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5 Ways to Fight Workplace Pregnancy Discrimination

Last week, the Supreme Court heard oral arguments in a case involving a pregnant woman and the claim of workplace discrimination. According to court documents, Peggy Young requested a weight-lift restriction of 20 pounds from UPS, based on a doctor's recommendation, when she became pregnant in 2008. Instead, she was put on unpaid leave, without benefits.

Last week, the Supreme Court heard oral arguments in a case involving a pregnant woman and the claim of workplace discrimination. According to court documents, Peggy Young requested a weight-lift restriction of 20 pounds from UPS, based on a doctor’s recommendation, when she became pregnant in 2008. Instead, she was put on unpaid leave, without benefits.

Pregnancy Discrimination

(Photo Credit: David Castillo Dominici/freedigitalphotos.net)

In The New York Times, Dorothy Samuels followed the historical breadcrumb trail to offer some perspective for the Young case. In 1976, in General Electric Co v. Gilbert, the Supreme Court ruled that pregnancy discrimination was not sex discrimination. In this case, the justices said that the company could deny benefits, as long as benefits were denied to others. 

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Subsequently, the Pregnancy Discrimination Act of 1978 amended the sex discrimination section of the Civil Rights Act of 1964, to enact better protection under the law for pregnant women. Specifically, the PDA means that women affected by pregnancy, childbirth, or related conditions must be treated at least as well as other employees “not so affected but similar in their ability or inability to work.”

In the most recent case, Young v. United Parcel Service, Young claimed that UPS violated the PDA when they refused her the same accommodations that they’d provided to other workers. UPS claimed that their policies were “pregnancy-neutral,” and governed by collective bargaining, according to The Washington Post, which also reports that UPS has already changed their policy regarding pregnant workers.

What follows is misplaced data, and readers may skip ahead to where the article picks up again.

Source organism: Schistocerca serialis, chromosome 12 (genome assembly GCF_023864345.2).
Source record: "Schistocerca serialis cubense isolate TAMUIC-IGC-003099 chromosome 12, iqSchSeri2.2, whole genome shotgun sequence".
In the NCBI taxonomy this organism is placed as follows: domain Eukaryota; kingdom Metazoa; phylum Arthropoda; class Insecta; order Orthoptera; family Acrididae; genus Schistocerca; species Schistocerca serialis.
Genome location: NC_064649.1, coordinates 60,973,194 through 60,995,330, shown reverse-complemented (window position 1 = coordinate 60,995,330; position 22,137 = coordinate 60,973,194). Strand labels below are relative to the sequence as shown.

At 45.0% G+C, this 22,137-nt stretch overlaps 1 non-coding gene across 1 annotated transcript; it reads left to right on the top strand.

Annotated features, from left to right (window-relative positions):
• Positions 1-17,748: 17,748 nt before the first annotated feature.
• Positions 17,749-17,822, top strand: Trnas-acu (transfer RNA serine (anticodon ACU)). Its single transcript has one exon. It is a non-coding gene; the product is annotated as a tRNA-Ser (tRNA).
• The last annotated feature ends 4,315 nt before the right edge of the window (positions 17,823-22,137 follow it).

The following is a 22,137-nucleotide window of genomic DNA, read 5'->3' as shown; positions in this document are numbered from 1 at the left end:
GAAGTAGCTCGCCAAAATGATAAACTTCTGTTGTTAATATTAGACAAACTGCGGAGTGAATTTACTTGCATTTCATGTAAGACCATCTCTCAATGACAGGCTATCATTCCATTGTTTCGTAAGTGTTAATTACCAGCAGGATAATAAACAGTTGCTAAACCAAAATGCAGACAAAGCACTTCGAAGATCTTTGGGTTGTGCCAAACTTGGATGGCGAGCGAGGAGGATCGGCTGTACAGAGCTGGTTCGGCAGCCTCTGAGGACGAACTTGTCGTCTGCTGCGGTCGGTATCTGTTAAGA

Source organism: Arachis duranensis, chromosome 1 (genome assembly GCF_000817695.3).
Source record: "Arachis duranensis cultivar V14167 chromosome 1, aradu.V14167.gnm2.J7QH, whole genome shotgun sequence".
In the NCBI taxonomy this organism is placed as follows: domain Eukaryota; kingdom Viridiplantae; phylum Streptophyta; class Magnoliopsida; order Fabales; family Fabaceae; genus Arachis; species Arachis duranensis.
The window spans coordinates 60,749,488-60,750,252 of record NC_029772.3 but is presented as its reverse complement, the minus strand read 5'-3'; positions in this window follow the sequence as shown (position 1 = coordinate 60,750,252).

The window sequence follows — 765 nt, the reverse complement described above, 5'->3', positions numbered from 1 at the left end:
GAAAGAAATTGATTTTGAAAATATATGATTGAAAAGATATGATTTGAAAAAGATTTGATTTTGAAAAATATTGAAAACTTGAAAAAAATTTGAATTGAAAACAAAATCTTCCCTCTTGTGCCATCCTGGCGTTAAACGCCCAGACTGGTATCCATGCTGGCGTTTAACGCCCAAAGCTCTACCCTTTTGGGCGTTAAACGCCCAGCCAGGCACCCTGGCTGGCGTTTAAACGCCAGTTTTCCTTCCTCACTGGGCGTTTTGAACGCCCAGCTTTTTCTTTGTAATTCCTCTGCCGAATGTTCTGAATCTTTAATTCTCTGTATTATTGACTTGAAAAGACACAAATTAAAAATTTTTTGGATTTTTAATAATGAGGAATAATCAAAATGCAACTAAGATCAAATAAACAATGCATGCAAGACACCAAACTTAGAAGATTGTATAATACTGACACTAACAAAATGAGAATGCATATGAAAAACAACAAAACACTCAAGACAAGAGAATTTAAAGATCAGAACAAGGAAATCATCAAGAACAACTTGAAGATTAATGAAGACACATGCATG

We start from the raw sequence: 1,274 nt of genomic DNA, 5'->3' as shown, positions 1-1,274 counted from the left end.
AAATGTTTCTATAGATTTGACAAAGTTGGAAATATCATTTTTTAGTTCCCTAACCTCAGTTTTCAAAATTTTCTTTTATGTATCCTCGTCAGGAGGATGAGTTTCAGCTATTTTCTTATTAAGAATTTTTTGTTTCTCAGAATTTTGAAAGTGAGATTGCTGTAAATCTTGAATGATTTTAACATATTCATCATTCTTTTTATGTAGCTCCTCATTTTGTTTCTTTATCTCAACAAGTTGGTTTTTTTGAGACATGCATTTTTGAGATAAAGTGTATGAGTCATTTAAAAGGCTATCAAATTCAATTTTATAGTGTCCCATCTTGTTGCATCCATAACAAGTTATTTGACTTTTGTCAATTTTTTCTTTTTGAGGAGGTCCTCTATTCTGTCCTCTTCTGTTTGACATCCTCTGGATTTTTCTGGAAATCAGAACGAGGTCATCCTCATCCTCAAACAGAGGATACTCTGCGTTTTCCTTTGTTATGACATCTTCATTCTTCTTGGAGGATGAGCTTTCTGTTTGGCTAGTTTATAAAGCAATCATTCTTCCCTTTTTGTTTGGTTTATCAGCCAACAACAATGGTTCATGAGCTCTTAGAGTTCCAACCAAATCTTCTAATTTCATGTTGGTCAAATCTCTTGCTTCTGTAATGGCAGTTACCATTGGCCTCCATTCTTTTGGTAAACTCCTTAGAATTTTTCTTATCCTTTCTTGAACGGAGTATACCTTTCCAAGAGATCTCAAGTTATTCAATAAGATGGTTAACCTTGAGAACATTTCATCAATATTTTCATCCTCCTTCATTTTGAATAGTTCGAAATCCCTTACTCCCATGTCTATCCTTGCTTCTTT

While Young’s case is still with the Supreme Court, you may still be experiencing discrimination, and it’s important that you understand exactly what you can do about it. So, here’s a quick overview of what you need to do if you feel you’re affected by pregnancy discrimination:

1. Educate Yourself. 

You must first understand what pregnancy discrimination is, from a legal standpoint. You can read the full text of the PDA from the US Equal Employment Opportunity Commission (EEOC). The EEOC describes pregnancy discrimination as: “treating a woman (an applicant or employee) unfavorably because of pregnancy, childbirth, or a medical condition related to pregnancy or childbirth.” But, you’re only covered by the PDA if there are 15 or more employees where you work. Also, you must file your complaint within 180 days.

2. Track the Evidence. 

You must document your experience. Your proof may consist of emails, as well as written reports of what happened. Your documentation should include specific details: date, time, event, and who else was there. These notes will be important if you seek legal counsel and pursue legal action; they will help you explain your situation. You’ll also want to keep a copy of your notes at home or in an off-worksite location.

3. Talk with Your Employer.

Your workplace concerns can’t be resolved until you discuss the issues with your employer, often via the HR Department. Also, if you are part of a union, be sure to discuss your concerns with your rep first. 

4. Get Advice.

If your attempt to resolve your workplace concerns are not addressed to your satisfaction, your next step is to seek legal advice. You can seek help from the Equal Rights Advocates, a lawyer, or a legal aid organization.

5. Be a Good Worker

This one may seem obvious, but your workplace complaint probably won’t be resolved overnight. In the meantime, you’ll likely need the income from your job. So, through the whole process, you should continue to do your work to the best of your ability (if possible), and document your work. 

While your first goal is to achieve an amicable resolution with your employer, it’s not always possible. While we still don’t know how the Supreme Court will rule, the PDA still offers protection.

After all, UPS is not the only company that is being charged with workplace discrimination based on a woman’s pregnant status. (The Huffington Post highlights a case against Pier 1 Imports, for example.) It’s also important to note that the proposed Pregnant Workers Fairness Act would also make it mandatory for employers to provide accommodation, although unfortunately, that bill hasn’t passed the House or the Senate.

Tell Us What You Think

Are you concerned that you’ve been affected by pregnancy discrimination at your job? We want to hear from you! Leave a comment or join the discussion on Twitter.

Esther Lombardi
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Nathan Johnson

Thanks for taking the time to explain the history of pregnancy discrimination. I can see how this can be a huge problem because pregnant women are choosing more often to continue to work. My wife was really lucky because her employer was very flexible with her working schedule while she was pregnant and also after the baby came. I hope that pregnant working women everywhere can get the circumstances they need. Thanks for sharing! http://www.thefriedmannfirm.com

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